Owners of Glenview Court, known as one of Sydney’s ugliest buildings, have finally agreed on a $20 million facelift to the seven-level eyesore structure near Tamarama Beach. Situated in one of Sydney’s most scenic locations, the building is expected to create a redevelopment template for hundreds of similarly decrepit apartment blocks around the city.

Following a four-year battle, the owners of the units at Glenview Court have reached an agreement to give it a Tobias Partners-designed upgrade, which is being financed by adding an extra level on top of the building on Illawong Avenue, creating two penthouses with views over the ocean, and selling them for $10 million each.

Christine Smetsers, the chair of the owners’ corporation, hopes that the facelift project will provide a template for other old buildings that need a lot of work but whose owners cannot afford to spend their own money on the improvement.

While the building was originally started off by the late Harry Seidler it was finished by Rene Rivkin’s developer father Walter and, according to Seidler's widow Penelope Seidler, "bears absolutely no relation'' to his original concept.

In an article published by News Corp back in July 2012, she said she didn't want the Seidler name associated with the building in any way.

"We don't want to be labelled as the architects of this building either as it exists or the projected plans,'' she said.

Before and After: Glenview Court as it is now and what it will look like once the Tobias Partners design is realised. Image: Domain

Rivkin's building hit a major roadblock five years ago when it was served with numerous fire orders, and was discovered to be riddled with concrete cancer.

Faced with a bill of over $10 million dollars to complete all the necessary works, with a special levy of around $100,000 each, the owners decided to fund the redevelopment project by building penthouses atop the block and selling them off.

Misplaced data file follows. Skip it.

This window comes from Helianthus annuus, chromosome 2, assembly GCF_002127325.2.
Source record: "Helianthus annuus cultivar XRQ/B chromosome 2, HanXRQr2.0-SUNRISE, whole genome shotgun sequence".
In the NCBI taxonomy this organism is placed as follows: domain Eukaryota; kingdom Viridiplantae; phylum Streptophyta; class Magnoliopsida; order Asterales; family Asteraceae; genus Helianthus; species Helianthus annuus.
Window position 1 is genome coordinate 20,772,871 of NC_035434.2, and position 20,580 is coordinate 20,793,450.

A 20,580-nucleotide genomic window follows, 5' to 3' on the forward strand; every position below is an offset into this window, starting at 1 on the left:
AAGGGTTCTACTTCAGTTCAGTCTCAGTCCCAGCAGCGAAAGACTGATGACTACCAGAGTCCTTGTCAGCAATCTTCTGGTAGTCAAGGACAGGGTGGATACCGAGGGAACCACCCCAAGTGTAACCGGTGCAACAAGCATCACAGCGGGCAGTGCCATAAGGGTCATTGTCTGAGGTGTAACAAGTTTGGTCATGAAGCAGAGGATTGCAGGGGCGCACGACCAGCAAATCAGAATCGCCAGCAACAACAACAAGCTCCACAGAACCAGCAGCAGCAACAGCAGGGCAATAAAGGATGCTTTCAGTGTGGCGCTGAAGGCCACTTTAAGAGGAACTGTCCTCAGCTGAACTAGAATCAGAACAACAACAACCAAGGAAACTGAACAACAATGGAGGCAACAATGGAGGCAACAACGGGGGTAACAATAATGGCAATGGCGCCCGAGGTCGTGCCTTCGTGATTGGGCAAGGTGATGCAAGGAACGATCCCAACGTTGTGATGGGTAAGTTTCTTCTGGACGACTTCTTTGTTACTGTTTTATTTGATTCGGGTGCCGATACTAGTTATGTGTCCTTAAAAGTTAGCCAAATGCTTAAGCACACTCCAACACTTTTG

For the redevelopment, award-winning architect Nick Tobias proposed to put a new facade with balconies onto the oceanside aspect of the apartments, add private gardens to the back and install two new lifts, using Seidler’s original drawings as inspiration. The plan also included creating two levels of car parking by digging down into the yellow Sydney sandstone beneath and landscaping the whole area in partnership with Aspect Studios.

The project will be financed by adding an extra level on top of the building, creating two penthouses with views over the ocean, and selling them for $10 million each. Image: Tobias Partners

While the Development Application was approved by the NSW Joint Regional Planning Panel and eventually by Waverley Council, objections from a few residents blocked the project for the next four years. Recently, 80 per cent of the residents voted for the milestone project to go ahead.

The principal of Block Strata Lawyers Michael Teys who has been advising the building’s executive committee, explained that the redevelopment proposal was considered as an important case study by the NSW government, when setting the 75 per cent threshold on new redevelopment proposals for aging strata buildings for the strata law changes due to come in later this year.

Photography: Tobias Partners/Domain
Source: Domain